Auditing creates problems not anticipated

Whilst we’ve always had high standards for our work, and have many clients that will attest to that, we’ve been able to raise them ever higher with the appointment of a specialist Audit Manager last year.

This is a luxury most cleaning companies can’t afford or either don’t value enough to make it an important role in its own right.

Our Audit Manager manages no staff. Her role is not just to ensure that we’re delivering everything our clients have asked of us but to make sure we’re delivering the very best cleaning service that we can within the allotted time frames we have on every single visit.

From toilets being properly presented to table legs in the boardroom being regularly wiped down – she’ll ensure every corner looks exactly like it should. Whilst we do all of this to ensure clients are happy with the overall standards we’re delivering …….. if we’re being completely honest we do this to ensure that our clients are so happy that they’ll never leave.

Rather than see this role as a simple auditing function I personally refer to this role as being our Client Retention Manager. This diligent approach to cleaning standards allows me to work confidently with the knowledge, and satisfaction, that we’re doing the very best we can enabling me to focus on growing and constantly improving the company and making sure we’re doing the best we can all round.

However, we’ve found that not everyone likes being audited. Whilst the clients love it not all of the cleaners do. Some positively hate it.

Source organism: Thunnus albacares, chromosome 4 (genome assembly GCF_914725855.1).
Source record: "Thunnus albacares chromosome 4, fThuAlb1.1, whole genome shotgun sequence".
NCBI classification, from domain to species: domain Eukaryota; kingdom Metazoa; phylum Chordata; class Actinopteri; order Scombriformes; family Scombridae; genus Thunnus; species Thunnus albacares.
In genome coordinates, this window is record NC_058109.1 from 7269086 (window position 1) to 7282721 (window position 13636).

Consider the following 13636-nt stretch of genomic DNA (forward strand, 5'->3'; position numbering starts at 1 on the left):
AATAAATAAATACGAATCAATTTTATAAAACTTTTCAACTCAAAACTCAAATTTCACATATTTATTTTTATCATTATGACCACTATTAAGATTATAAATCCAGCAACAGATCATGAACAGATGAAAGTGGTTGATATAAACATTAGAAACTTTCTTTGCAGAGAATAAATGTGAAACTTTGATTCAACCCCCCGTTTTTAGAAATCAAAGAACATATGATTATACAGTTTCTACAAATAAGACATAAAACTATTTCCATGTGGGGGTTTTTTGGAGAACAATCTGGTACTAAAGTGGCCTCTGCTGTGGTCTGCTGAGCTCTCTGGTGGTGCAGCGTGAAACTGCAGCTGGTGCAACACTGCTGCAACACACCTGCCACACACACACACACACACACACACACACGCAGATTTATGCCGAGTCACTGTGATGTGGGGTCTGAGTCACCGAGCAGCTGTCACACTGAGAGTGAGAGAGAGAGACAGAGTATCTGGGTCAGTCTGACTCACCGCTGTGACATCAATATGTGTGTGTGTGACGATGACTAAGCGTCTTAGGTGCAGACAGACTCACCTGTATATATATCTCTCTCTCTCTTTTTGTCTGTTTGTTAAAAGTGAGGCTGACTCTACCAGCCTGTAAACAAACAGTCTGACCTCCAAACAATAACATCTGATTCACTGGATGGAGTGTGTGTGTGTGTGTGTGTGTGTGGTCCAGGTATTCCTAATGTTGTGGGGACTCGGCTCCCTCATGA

Cleaners generally fall into two camps:

  1. This first group are mostly open and receptive to change and are willing to accept that they can learn and get better and will accept guidance and support in order to improve and excel in their pursuits.
  2. This group think they’ve already mastered their art and are working at a level above everyone else. They’re working hard enough and nobody has ever passed criticism of their work before. They often see the client and are quite chatty with them and as a result believe the client is totally happy with everything.

Working with this first group is a joy and to watch them embrace the tips to improve, enabling them to hone their craft, is something that increases not just their confidence levels but also job satisfaction too.

However, if the cleaner being audited falls into the second category then it often doesn’t go quite so well. They become defensive and in some cases dismissive of the audit findings. It’s like they take offence at having their work checked. It may only be a small thing that’s been pointed out or being asked to be cleaned more often but the response is almost always the same – “well, if you’re not happy then I’ll just leave”. And try as we might to present our findings in a more positive light – some just won’t accept it.

As a result all this auditing has had a positive knock on with our recruitment process. Sure, we’ve had to find an extra couple of staff to replace ones that we hadn’t expected to leave but more than anything it’s allowed us to focus on recruiting staff that share even more of our values.

We’ve always found that if staff are happy and are being regularly praised for the work they do then they’ll stay a lot longer. It’s this approach that leads to happier clients with cleaner offices.

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Most weeks we’ll receive calls from companies making enquiries to see if we are able to provide cleaning cover whilst their own cleaners are off